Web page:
DOE: Widespread Grid Storage Deployment Faces Crucial Challenges

The U.S. must first develop unsubsidized, cost-effective energy storage technologies, validate reliability and safety, establish an “equitable” regulatory environment, and boost industry acceptance before it will see the widespread deployment of energy storage systems, says a report released today by the Department of Energy (DOE) to members of the U.S. Senate. 

Commissioned by Sen. Ron Wyden, who chairs the Senate Energy and Natural Resources Committee, the 67-page report, “Grid Energy Storage December 2013,” seeks to identify efforts to address each of the four key challenges outlined by the DOE that is says are hampering grid storage.

The DOE notes that the U.S. lags behind Europe and Japan in grid storage development. It has only about 24.6 GW of grid storage (or about 2.3% of total electric production capacity). About 95% of that capacity is pumped storage, and the remainder is from technologies such as compressed air energy storage, thermal energy storage, batteries, and flywheels.

The report also presents a brief overview of a variety of storage technology, including primary applications, what is currently known about developing technologies, and key challenges. It lists electrochemical capacitors and thermochemical energy storage technologies as “currently cost-prohibitive.”

But while it details a number benefits storage could provide, including as a critical component of grid stability and resiliency, the future of energy storage in the U.S. must be “cost competitive (unsubsidized) with other technologies providing similar services,” the DOE says. Also, “energy storage should be recognized for its value in providing multiple benefits simultaneously; and ultimately, storage technology should seamlessly integrate with existing systems and sub-systems leading to its ubiquitous deployment.”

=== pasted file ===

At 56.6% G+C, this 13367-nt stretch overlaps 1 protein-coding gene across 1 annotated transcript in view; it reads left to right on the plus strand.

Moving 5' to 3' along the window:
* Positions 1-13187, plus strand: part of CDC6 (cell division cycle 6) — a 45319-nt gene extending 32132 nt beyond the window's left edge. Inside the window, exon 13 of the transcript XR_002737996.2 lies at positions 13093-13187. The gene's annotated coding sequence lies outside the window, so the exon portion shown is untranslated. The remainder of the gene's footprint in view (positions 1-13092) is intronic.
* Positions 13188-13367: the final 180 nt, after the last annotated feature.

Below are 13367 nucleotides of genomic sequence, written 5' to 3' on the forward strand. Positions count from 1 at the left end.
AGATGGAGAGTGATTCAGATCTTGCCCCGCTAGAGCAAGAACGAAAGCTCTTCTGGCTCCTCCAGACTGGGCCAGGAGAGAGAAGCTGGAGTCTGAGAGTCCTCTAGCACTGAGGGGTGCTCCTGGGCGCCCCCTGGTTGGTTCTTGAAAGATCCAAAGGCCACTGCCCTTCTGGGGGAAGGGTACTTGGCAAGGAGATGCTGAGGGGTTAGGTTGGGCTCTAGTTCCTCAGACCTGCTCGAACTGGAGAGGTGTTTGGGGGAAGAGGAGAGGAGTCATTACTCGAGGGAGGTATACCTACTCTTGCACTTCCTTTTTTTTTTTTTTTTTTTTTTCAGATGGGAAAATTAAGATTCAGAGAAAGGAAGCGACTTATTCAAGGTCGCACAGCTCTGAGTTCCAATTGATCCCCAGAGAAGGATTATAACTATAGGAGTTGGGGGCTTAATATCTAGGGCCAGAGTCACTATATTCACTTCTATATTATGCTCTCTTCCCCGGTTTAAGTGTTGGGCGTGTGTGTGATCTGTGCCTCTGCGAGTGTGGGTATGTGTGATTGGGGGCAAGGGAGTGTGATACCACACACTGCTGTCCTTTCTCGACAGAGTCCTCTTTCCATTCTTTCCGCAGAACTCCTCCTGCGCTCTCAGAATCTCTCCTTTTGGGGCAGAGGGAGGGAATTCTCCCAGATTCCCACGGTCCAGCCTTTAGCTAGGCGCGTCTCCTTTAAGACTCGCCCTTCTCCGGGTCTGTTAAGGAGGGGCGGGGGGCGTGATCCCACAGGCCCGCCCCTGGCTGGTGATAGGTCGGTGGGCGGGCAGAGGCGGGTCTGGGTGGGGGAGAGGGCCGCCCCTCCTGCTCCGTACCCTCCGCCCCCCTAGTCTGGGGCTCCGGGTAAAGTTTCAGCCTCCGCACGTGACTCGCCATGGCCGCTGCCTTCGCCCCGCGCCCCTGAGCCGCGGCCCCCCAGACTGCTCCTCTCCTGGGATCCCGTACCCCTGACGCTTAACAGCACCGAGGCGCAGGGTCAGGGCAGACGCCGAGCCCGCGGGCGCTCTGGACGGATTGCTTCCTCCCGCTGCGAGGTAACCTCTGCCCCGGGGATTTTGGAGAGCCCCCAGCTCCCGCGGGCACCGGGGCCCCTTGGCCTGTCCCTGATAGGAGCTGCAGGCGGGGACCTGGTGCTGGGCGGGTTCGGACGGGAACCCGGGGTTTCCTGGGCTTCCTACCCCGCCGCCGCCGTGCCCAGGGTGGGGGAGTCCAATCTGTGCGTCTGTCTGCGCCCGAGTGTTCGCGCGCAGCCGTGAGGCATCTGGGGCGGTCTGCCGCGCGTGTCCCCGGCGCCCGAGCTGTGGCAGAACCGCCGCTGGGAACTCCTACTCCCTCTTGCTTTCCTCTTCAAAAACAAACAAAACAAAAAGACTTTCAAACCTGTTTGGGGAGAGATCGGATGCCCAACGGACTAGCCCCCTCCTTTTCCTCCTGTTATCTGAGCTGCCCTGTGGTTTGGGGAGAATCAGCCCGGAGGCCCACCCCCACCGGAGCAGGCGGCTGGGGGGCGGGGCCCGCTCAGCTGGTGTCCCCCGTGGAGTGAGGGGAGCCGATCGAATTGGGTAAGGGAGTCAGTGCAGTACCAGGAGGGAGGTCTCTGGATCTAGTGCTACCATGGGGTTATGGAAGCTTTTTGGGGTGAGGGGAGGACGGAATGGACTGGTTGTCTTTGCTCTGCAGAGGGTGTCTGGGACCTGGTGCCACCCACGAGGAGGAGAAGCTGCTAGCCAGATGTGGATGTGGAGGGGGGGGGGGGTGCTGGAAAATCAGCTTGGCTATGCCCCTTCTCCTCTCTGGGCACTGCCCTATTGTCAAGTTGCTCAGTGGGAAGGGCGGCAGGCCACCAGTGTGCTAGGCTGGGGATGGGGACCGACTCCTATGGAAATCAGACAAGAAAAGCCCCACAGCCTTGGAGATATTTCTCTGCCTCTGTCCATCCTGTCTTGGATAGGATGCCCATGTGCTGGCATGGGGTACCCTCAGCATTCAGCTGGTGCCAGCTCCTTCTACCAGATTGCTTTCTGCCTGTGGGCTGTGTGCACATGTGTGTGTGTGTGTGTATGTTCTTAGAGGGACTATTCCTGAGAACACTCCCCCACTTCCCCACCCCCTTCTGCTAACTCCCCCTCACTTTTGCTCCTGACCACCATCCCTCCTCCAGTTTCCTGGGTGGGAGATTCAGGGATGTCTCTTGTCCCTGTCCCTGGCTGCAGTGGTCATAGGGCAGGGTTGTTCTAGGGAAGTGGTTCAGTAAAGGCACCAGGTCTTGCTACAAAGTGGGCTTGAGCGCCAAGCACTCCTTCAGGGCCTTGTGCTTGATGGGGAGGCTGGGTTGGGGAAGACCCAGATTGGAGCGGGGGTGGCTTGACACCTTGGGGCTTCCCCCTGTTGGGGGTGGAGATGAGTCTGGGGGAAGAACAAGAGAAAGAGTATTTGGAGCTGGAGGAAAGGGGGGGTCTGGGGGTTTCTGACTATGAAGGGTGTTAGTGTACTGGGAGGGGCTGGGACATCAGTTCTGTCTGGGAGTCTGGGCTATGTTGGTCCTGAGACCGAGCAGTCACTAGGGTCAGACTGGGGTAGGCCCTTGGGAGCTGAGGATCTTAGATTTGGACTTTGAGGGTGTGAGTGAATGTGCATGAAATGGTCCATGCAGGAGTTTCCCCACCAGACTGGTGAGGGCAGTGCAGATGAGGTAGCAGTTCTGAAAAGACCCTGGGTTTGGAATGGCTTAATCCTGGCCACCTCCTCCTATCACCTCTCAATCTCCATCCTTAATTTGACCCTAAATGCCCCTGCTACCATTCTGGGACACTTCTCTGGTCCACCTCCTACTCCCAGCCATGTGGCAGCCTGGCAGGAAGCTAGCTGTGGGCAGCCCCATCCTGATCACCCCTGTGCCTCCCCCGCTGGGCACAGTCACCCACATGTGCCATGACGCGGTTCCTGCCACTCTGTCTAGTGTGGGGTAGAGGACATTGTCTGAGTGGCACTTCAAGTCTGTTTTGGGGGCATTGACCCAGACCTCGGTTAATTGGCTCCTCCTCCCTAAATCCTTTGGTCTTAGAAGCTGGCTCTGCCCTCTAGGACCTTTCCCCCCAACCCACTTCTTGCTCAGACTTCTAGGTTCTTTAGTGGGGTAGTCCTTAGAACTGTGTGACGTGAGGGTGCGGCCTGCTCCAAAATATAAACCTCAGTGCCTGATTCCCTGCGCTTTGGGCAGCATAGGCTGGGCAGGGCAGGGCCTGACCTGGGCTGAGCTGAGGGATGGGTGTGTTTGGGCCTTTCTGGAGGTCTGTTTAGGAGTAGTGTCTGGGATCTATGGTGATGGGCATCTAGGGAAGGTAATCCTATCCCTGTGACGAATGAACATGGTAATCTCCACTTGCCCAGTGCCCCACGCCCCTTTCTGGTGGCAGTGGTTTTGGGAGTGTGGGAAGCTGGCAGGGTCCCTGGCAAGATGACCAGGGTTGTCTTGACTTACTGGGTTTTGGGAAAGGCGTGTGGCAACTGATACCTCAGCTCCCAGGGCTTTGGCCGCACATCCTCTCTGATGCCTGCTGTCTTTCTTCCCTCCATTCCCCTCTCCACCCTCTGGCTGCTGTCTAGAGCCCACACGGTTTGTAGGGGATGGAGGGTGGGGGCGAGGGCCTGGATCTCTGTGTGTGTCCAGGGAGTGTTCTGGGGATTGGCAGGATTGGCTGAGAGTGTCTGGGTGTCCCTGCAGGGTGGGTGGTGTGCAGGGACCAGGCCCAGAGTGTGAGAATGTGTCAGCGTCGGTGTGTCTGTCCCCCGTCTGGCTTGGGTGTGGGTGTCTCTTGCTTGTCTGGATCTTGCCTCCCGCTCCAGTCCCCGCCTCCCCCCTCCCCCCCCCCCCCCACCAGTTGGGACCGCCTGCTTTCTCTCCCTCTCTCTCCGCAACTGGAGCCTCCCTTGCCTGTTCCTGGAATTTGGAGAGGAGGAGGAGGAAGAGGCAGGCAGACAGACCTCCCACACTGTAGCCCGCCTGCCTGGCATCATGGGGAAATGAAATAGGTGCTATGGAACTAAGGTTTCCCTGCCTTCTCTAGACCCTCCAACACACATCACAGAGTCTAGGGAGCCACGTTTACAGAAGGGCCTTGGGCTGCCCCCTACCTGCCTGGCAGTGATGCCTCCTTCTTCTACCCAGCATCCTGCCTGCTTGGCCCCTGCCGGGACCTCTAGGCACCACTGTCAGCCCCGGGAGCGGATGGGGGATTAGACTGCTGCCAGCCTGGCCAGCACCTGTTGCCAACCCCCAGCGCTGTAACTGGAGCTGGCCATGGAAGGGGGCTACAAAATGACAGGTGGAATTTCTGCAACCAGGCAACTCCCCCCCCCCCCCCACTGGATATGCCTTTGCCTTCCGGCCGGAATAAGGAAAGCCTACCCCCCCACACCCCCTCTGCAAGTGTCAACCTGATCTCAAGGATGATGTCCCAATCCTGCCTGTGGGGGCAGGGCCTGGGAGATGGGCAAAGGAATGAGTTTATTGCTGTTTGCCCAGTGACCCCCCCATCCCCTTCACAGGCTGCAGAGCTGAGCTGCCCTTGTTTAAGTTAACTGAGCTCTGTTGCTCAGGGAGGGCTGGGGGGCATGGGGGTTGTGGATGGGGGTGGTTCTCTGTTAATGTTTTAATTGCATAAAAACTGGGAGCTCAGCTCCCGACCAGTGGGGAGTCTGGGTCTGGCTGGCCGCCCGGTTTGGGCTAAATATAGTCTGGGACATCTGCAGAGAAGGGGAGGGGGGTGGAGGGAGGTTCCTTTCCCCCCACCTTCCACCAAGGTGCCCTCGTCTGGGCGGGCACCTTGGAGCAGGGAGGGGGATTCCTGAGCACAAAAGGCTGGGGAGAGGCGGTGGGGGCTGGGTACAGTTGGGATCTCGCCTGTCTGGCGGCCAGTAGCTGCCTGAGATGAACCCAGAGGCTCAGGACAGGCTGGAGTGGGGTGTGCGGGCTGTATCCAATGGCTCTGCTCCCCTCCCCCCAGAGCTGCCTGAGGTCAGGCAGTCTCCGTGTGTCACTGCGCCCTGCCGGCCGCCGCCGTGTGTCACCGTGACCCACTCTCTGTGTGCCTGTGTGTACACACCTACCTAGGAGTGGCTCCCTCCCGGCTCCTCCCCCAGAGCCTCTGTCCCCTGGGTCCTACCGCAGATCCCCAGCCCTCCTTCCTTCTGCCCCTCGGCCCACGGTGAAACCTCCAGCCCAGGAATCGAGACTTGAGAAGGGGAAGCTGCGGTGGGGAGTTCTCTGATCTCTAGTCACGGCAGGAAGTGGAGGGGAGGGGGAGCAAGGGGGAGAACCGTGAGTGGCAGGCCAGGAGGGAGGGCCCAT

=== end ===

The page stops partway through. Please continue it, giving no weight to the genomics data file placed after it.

Achievement of cost-competitive energy storage technology will entail requiring attention to factors such as life-cycle cost and performance (round-trip efficiency, energy density, cycle life, and capacity fade), the report suggests. “It is expected that early deployments will be in high value applications, but that long term success requires both cost reduction and the capacity to realize revenue for all grid services storage provides,” it says.

Strategies recommended by the DOE to increase storage technology cost competitiveness include targeting scientific investigation of fundamental materials, transport processes, and phenomena enabling discovery of new or enhanced storage technologies with increased performance. It also calls for materials and systems engineering research to resolve key technology cost and performance challenges.

“Validation of the safety, reliability, and performance of energy storage is essential for user confidence,” it adds, suggesting increased research and development on degradation and failure mechanisms and accelerated life testing. It also calls on the development of standard testing protocols.

Meanwhile, “value propositions for grid storage depend on reducing institutional and regulatory hurdles to levels comparable with those of other grid resources,” the report acknowledges. These could be resolved with collaborative public-private sector characterization and evaluation of grid benefits of storage, exploration of technology-neutral mechanisms for monetizing grid services provided by storage, and development of industry and regulatory agency-accepted standards for siting, grid integration, procurement, and performance evaluation.

Finally, the DOE says “Industry adoption requires that they have confidence storage will deploy as expected, and deliver as predicted and promised.” To boost that, the agency suggests collaborative, co-funded trials and demonstrations to enable experience and evaluation of performance, especially as it applies to facilitate renewable integration.

Sonal Patel, associate editor (@POWERmagazine, @sonalcpatel)